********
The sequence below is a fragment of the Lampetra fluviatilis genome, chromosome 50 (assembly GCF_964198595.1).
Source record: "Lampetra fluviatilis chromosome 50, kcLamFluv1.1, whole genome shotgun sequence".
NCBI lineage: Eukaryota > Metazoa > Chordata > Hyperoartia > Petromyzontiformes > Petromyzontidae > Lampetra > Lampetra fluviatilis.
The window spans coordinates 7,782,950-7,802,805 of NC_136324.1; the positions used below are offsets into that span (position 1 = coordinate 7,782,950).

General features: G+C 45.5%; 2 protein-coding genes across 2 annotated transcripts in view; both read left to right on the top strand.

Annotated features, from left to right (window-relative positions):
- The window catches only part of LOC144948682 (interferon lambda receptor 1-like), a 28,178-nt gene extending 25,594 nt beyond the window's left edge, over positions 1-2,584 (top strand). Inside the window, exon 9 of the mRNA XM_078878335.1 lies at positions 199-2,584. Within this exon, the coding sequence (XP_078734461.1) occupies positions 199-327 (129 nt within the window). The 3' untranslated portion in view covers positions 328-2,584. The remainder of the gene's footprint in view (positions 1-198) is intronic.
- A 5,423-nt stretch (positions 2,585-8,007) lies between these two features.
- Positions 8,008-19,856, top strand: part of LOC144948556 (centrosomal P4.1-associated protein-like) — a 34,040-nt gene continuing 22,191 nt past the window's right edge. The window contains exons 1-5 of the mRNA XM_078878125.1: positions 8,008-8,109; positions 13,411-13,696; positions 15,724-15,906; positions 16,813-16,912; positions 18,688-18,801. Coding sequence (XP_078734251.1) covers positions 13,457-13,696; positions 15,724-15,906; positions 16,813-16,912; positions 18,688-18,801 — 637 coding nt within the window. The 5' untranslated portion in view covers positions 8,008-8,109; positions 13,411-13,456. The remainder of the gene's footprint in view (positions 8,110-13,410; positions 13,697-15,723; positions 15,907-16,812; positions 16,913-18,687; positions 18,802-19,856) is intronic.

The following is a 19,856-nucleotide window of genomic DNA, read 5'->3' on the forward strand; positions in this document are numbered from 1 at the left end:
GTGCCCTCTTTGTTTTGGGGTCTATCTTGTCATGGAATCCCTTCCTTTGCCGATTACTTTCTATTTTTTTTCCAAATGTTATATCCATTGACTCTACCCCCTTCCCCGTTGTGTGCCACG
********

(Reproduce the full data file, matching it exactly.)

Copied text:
The sequence below is a fragment of the Lampetra fluviatilis genome, chromosome 50 (assembly GCF_964198595.1).
Source record: "Lampetra fluviatilis chromosome 50, kcLamFluv1.1, whole genome shotgun sequence".
NCBI lineage: Eukaryota > Metazoa > Chordata > Hyperoartia > Petromyzontiformes > Petromyzontidae > Lampetra > Lampetra fluviatilis.
The window spans coordinates 7,782,950-7,802,805 of NC_136324.1; the positions used below are offsets into that span (position 1 = coordinate 7,782,950).

General features: G+C 45.5%; 2 protein-coding genes across 2 annotated transcripts in view; both read left to right on the top strand.

Annotated features, from left to right (window-relative positions):
- The window catches only part of LOC144948682 (interferon lambda receptor 1-like), a 28,178-nt gene extending 25,594 nt beyond the window's left edge, over positions 1-2,584 (top strand). Inside the window, exon 9 of the mRNA XM_078878335.1 lies at positions 199-2,584. Within this exon, the coding sequence (XP_078734461.1) occupies positions 199-327 (129 nt within the window). The 3' untranslated portion in view covers positions 328-2,584. The remainder of the gene's footprint in view (positions 1-198) is intronic.
- A 5,423-nt stretch (positions 2,585-8,007) lies between these two features.
- Positions 8,008-19,856, top strand: part of LOC144948556 (centrosomal P4.1-associated protein-like) — a 34,040-nt gene continuing 22,191 nt past the window's right edge. The window contains exons 1-5 of the mRNA XM_078878125.1: positions 8,008-8,109; positions 13,411-13,696; positions 15,724-15,906; positions 16,813-16,912; positions 18,688-18,801. Coding sequence (XP_078734251.1) covers positions 13,457-13,696; positions 15,724-15,906; positions 16,813-16,912; positions 18,688-18,801 — 637 coding nt within the window. The 5' untranslated portion in view covers positions 8,008-8,109; positions 13,411-13,456. The remainder of the gene's footprint in view (positions 8,110-13,410; positions 13,697-15,723; positions 15,907-16,812; positions 16,913-18,687; positions 18,802-19,856) is intronic.

The following is a 19,856-nucleotide window of genomic DNA, read 5'->3' on the forward strand; positions in this document are numbered from 1 at the left end:
GTGCCCTCTTTGTTTTGGGGTCTATCTTGTCATGGAATCCCTTCCTTTGCCGATTACTTTCTATTTTTTTTCCAAATGTTATATCCATTGACTCTACCCCCTTCCCCGTTGTGTGCCACG